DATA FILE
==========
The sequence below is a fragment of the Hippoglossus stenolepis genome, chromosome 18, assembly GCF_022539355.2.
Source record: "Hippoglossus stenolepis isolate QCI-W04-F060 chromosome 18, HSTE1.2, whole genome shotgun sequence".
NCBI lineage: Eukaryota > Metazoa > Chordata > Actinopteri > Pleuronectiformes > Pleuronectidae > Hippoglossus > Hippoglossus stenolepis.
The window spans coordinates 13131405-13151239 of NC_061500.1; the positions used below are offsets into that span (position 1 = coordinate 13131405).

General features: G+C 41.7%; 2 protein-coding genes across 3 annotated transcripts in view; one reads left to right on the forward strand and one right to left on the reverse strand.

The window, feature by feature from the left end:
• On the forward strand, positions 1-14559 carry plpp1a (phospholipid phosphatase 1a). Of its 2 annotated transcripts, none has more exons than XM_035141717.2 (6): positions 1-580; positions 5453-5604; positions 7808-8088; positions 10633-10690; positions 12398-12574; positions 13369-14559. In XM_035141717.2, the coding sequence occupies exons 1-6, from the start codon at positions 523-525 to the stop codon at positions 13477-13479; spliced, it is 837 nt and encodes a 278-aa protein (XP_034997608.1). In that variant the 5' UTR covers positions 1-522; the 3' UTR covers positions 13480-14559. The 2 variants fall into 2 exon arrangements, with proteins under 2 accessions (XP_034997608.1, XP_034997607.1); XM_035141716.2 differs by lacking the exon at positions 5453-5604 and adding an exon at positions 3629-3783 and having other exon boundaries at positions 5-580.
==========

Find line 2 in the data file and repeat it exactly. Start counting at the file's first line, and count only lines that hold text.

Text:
Source record: "Hippoglossus stenolepis isolate QCI-W04-F060 chromosome 18, HSTE1.2, whole genome shotgun sequence".